The number of Americans on food stamps has nearly tripled in the last 15 years and spending on the program has grown 10 times faster than federal revenues, leaving fewer resources for critical services. Food stamps often serve as a gateway to other welfare programs, increasing government dependency.

A key driver of this food stamp crisis is the lack of work requirements. In fact, more than 40 states were not enforcing work requirements in 2015. But the state of Kansas, under the leadership of Governor Sam Brownback, decided to start enforcing federal work requirements. The results were astonishing.

After just three months of reinstated work requirements, nearly 13,000 Kansans were freed from welfare dependency. Within a year, nearly 60 percent of these former enrollees found employment and increased their incomes by an average of 127 percent.

Former enrollees are now better off than they were on welfare. In fact, after losing around $2,000 in food stamps, former enrollees have increased their incomes by over $3,000, more than offsetting their lost benefits. Those still receiving food stamps are better off as well, seeing their incomes more than double.

“Welfare destroys lives. It punishes work and, as a direct result, it robs Americans of a better future. That’s why work requirements are so important. Work is the only long-term solution to poverty and the only path to a prosperous life,” said Jonathan Ingram, FGA’s Vice President of Research and co-author of the study.

“The Kansas data clearly shows the best way to help able-bodied adults who are trapped in welfare is to get them back to work as quickly as possible. The more time people spend on welfare, the harder it is for them to get a job. But once they get back to work, their earnings skyrocket and they create a better life for themselves than welfare ever could. To policymakers who want to lift Americans out of the poverty trap – Kansas has shown you the way.”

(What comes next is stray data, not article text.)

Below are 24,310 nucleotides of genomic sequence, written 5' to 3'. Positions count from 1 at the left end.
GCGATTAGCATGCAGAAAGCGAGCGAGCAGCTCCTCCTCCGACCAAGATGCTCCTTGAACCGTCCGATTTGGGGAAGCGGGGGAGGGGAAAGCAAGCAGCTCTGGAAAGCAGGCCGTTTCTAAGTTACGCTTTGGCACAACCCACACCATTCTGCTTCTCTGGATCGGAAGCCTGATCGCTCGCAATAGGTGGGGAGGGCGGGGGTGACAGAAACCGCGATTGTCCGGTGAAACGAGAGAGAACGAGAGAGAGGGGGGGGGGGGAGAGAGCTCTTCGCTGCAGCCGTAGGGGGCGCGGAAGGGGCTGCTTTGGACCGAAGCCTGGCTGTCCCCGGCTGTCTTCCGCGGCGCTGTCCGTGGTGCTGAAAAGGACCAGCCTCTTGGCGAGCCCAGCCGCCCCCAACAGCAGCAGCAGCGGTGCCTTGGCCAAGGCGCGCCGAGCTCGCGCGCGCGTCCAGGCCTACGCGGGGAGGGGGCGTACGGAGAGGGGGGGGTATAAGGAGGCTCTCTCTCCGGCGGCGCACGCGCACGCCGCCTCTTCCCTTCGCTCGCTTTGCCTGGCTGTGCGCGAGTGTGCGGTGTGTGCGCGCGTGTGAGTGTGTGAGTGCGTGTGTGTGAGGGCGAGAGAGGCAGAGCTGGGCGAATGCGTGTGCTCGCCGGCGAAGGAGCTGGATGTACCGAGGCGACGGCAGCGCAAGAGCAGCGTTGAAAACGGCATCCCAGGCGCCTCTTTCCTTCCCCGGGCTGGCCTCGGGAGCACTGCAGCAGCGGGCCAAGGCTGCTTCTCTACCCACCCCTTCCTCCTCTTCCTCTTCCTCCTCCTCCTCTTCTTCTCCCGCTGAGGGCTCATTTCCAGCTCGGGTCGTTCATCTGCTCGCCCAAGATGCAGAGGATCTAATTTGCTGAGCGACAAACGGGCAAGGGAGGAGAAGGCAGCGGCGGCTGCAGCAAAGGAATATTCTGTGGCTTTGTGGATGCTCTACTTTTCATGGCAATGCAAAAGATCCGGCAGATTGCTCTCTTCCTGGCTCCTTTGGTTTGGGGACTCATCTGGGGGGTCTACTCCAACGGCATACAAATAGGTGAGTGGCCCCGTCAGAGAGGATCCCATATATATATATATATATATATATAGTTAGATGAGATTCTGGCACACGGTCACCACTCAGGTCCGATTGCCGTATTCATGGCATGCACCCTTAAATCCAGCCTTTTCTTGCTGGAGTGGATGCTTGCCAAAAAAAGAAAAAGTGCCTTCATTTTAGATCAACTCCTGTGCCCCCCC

These simple welfare reforms have produced success stories across the state. For example, Jason, a young man who lives near Kansas City, signed up for food stamps in early 2009 as the Great Recession was taking its toll. But even when the economy began improving, Jason’s situation stagnated and he languished on food stamps for four years. With no earned income, Jason was stuck in the poverty trap and set on a path for long-term government dependency.

Work changed everything. Jason was among the first group of Kansans freed from the welfare trap after work was reinstated and, within three months, he had already worked his way out of poverty. Today, Jason is working in the publishing industry earning $45,000 per year with a bright future ahead. Jason is just one of the lives transformed by work requirements and time limits.

To learn more about how Kansas’ welfare reform is lifting Americans out of poverty, improving the lives of enrollees, and providing a boost to the economy, read FGA’s full paper here.